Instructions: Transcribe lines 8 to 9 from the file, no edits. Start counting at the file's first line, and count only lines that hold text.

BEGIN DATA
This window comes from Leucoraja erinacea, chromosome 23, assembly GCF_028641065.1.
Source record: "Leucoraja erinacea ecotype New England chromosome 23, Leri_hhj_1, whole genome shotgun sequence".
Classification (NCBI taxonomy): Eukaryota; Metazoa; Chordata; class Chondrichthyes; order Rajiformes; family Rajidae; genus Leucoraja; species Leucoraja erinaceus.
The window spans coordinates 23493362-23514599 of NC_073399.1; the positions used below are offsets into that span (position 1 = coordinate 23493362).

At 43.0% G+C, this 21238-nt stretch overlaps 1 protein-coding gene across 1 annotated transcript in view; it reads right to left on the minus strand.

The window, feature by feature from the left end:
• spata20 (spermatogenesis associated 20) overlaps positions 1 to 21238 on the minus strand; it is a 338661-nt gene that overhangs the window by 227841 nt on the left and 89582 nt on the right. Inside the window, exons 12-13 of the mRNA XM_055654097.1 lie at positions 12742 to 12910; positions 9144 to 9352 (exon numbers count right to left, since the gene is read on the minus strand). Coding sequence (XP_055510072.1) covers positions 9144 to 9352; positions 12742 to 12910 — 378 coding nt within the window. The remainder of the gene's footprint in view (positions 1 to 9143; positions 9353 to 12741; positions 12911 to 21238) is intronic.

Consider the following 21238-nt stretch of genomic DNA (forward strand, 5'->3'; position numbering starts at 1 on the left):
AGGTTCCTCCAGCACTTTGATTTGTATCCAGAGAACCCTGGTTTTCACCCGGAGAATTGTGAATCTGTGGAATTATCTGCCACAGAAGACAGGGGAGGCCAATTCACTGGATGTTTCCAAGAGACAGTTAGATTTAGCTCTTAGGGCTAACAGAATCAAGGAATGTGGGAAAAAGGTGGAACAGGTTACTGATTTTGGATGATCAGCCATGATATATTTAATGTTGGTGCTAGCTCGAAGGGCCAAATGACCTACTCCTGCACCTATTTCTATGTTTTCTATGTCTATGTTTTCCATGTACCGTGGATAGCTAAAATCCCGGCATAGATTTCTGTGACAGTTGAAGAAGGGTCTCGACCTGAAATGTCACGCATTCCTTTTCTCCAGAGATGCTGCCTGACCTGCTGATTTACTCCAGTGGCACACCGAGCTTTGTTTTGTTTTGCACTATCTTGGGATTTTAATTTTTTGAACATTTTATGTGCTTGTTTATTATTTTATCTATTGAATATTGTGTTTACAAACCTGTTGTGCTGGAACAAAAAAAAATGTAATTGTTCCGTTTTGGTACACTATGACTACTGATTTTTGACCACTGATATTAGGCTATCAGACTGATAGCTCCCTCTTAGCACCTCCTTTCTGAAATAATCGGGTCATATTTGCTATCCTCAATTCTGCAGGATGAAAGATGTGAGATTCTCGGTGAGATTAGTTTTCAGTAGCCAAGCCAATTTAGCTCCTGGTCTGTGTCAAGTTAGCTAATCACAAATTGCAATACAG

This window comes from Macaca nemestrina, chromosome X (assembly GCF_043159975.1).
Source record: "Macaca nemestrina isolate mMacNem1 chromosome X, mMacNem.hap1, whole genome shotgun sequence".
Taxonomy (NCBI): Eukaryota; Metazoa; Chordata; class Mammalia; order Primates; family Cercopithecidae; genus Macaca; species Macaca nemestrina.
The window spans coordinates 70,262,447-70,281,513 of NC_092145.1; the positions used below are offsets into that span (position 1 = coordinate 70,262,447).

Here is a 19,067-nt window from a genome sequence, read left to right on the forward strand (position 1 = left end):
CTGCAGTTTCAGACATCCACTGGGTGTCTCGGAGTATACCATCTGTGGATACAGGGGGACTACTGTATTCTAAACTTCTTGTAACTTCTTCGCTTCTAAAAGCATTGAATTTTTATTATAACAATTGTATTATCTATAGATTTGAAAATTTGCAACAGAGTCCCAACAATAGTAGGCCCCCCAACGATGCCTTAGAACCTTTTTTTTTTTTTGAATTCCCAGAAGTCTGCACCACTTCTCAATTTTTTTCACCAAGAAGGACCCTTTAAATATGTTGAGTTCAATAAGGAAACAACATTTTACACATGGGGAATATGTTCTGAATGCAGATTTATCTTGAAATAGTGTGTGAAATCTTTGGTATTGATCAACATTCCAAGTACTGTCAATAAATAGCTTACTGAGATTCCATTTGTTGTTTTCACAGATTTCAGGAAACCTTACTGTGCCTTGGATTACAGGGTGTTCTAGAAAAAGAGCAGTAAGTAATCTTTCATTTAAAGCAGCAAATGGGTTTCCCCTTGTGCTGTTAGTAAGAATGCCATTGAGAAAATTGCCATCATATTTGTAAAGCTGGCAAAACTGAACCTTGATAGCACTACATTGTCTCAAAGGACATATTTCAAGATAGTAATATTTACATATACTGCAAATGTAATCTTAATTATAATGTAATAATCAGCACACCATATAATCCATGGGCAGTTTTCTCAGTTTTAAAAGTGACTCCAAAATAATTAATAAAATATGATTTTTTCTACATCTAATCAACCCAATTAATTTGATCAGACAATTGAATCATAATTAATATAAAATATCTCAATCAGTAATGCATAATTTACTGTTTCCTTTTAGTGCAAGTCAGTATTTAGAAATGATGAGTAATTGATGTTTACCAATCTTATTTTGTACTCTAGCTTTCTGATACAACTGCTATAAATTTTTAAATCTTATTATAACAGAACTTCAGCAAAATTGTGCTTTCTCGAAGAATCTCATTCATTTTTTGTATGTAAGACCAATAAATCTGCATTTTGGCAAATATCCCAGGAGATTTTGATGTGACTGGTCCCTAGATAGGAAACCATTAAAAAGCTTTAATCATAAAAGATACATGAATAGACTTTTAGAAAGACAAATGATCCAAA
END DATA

Consider the following 21238-nt stretch of genomic DNA (forward strand, 5'->3'; position numbering starts at 1 on the left):
AGGTTCCTCCAGCACTTTGATTTGTATCCAGAGAACCCTGGTTTTCACCCGGAGAATTGTGAATCTGTGGAATTATCTGCCACAGAAGACAGGGGAGGCCAATTCACTGGATGTTTCCAAGAGACAGTTAGATTTAGCTCTTAGGGCTAACAGAATCAAGGAATGTGGGAAAAAGGTGGAACAGGTTACTGATTTTGGATGATCAGCCATGATATATTTAATGTTGGTGCTAGCTCGAAGGGCCAAATGACCTACTCCTGCACCTATTTCTATGTTTTCTATGTCTATGTTTTCCATGTACCGTGGATAGCTAAAATCCCGGCATAGATTTCTGTGACAGTTGAAGAAGGGTCTCGACCTGAAATGTCACGCATTCCTTTTCTCCAGAGATGCTGCCTGACCTGCTGATTTACTCCAGTGGCACACCGAGCTTTGTTTTGTTTTGCACTATCTTGGGATTTTAATTTTTTGAACATTTTATGTGCTTGTTTATTATTTTATCTATTGAATATTGTGTTTACAAACCTGTTGTGCTGGAACAAAAAAAAATGTAATTGTTCCGTTTTGGTACACTATGACTACTGATTTTTGACCACTGATATTAGGCTATCAGACTGATAGCTCCCTCTTAGCACCTCCTTTCTGAAATAATCGGGTCATATTTGCTATCCTCAATTCTGCAGGATGAAAGATGTGAGATTCTCGGTGAGATTAGTTTTCAGTAGCCAAGCCAATTTAGCTCCTGGTCTGTGTCAAGTTAGCTAATCACAAATTGCAATACAG